Your browser is out of date

Internet Explorer is no longer supported. Please use a different browser to enjoy the website in better quality.

Creating a safety buffer

Sep 2021

News & Campaigns

Combine harvester car crash

“Slow-moving harvesting vehicles combined with faster cars and motorbikes make for a dangerous mix – one that further increases the already high risk of accidents on country roads,” says Andreas Schäuble, accident researcher at DEKRA. A cautious and proactive driving style is required, particularly on stretches of road with poor visibility, as a tractor with fully loaded trailer or an extra-wide combine harvester, could appear behind the next bend or slope. Crossings and intersections are also typical danger areas. “At these intersections, which are often hard to see, you have to be prepared for the chance that an agricultural vehicle could make a sudden turn.”

“When driving, create a greater safety buffer for yourself and be ready to brake,” says the expert. “With their projecting attachments and lack of crumple zones, colliding with an agricultural vehicle often has more severe consequences than usual.” What’s more, in the harvest season, drivers should also remember that the roads may be dirtier than they usually are. This can increase braking distance – and with it, the risk of skidding. Furthermore, rain showers can quickly make these sections dangerously slippery.

Road users should take particular care when overtaking, even if tractors or vehicles with trailers are still moving slowly. To avoid endangering and hindering the oncoming traffic, drivers should only overtake harvesting vehicles if they can see the whole stretch of road, completely and without obstacles, and can maintain a sufficiently safe distance from the vehicles that they are overtaking. Otherwise, they should wait. This also applies if the harvesting vehicle’s turn signals are concealed and it is unclear whether the vehicle intends to turn or not.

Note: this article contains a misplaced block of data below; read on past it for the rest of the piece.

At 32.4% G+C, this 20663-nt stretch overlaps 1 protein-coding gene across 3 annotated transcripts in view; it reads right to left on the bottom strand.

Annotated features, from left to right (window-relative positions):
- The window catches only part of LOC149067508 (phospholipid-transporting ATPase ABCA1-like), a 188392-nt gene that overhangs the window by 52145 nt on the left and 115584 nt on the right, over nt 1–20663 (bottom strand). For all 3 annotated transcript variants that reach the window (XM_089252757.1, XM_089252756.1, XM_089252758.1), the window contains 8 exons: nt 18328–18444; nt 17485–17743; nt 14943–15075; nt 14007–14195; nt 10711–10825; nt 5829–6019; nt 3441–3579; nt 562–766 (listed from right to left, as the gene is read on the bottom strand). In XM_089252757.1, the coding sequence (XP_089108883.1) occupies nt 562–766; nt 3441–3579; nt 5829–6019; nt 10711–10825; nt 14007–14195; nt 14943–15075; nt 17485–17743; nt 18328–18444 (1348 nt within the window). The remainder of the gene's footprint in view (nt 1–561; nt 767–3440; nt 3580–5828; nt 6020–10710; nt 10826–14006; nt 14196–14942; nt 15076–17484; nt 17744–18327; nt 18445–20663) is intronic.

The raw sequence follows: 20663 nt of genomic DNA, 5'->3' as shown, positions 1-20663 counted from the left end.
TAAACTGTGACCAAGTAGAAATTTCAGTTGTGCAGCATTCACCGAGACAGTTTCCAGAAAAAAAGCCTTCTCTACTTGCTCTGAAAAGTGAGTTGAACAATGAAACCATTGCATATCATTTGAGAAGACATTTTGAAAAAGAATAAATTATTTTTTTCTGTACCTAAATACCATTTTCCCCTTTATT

Nearby trees, bends, and slopes often impair visibility on country roads, and it can be easy to misjudge the speed of oncoming traffic – plus, drivers should always expect to encounter oncoming traffic behind bends and slopes. “That’s why my advice is don’t take any risks. Refrain from overtaking if you have even the slightest doubt whether the whole stretch of road is safe. It’s often worth just waiting behind a tractor, as farmers often only travel short distances between their farms and fields,” advises the expert. To avoid misunderstandings, road users are recommended to announce their intention to overtake by briefly honking their horn.

Meanwhile, farmers should check that the lighting equipment on their tractors and trailers is ready for use, clean, and visible before beginning any journey. Adequate cargo securing measures are also required, as is keeping an eye on the total permitted weight of the harvesting vehicle. If there is no way to stop mud or other debris falling on the road, this must be cleaned up as soon as possible, especially in periods of rain, and marked with a warning triangle – in Germany, at least.

Share page